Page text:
\The week’s top stories focus primarily on the ever-evolving Metro Vancouver housing market. While The City of Vancouver approves a hike in property taxes (reportedly to help pay for more affordable housing), a new Coal Harbour development made headlines for becoming the most expensive new condo project in the city. Developers also continue to discuss whether opposition to the gentrification of Chinatown is affect future development ventures, while in Victoria, it’s full-steam ahead.
Here is Western Investor’s pick of the most buzz-worthy commercial real estate stories published this week.
City council announced this week that it would be raising property taxes 0.34 per cent, bringing the 2018 property tax rate to 4.24 per cent. REW.ca broke down what that means for homeowners.
The extra tax revenues, said the council, are earmarked for:
• additional funding for implementation of the council-approved Housing Vancouver strategy, including the Empty Homes Tax;
• support for priority actions regarding Historical Discrimination Against Chinese People in Vancouver, including the Chinatown UNESCO bid;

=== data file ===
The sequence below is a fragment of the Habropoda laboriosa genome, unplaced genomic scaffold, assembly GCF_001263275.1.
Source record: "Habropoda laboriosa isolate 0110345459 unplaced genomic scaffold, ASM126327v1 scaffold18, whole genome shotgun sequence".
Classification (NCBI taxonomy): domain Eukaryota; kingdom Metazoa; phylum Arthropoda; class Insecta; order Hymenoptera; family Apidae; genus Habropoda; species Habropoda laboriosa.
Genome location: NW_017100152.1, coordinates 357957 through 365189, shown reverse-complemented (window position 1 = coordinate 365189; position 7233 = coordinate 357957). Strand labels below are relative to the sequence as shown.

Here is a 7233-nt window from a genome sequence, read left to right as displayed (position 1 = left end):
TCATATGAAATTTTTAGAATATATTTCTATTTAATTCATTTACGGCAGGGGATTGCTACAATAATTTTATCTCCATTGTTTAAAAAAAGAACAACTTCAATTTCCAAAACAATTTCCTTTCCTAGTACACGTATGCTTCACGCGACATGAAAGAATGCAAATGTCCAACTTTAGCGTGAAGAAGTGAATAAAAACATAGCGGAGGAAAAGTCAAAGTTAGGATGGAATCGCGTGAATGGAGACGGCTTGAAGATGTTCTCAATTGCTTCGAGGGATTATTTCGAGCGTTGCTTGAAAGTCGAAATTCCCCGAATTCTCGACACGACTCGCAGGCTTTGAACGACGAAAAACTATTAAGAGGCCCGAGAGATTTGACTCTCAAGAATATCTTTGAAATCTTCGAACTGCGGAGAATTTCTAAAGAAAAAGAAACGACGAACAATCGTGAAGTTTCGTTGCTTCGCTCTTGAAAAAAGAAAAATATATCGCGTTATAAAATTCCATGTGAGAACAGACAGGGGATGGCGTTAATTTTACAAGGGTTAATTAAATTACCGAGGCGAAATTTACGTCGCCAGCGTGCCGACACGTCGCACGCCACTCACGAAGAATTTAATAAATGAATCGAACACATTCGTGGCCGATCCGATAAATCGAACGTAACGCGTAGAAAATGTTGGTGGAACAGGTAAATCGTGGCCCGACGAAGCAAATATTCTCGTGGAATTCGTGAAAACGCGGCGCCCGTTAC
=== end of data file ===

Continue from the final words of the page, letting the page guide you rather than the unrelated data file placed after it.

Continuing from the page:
• additional social grants; and
• added investment to help reduce development permit wait times.
The tax hike means that owners of a median single-family home in Vancouver (valued at $1.823 million) will pay an extra $94 in 2018 and owners of a median strata condo (assessed at $609,000) will pay an extra $32.
Mayor Gregor Robertson said, “This year’s budget maintains the essential services that residents and businesses rely on in their day-to-day lives, while also expanding investments to address our city’s changing needs.
“We’re taking bold action to get more urgently needed affordable housing built, including adding more temporary modular, social and rental housing throughout Vancouver and adding staff to reduce the time it takes to get permits for new housing and renovations.”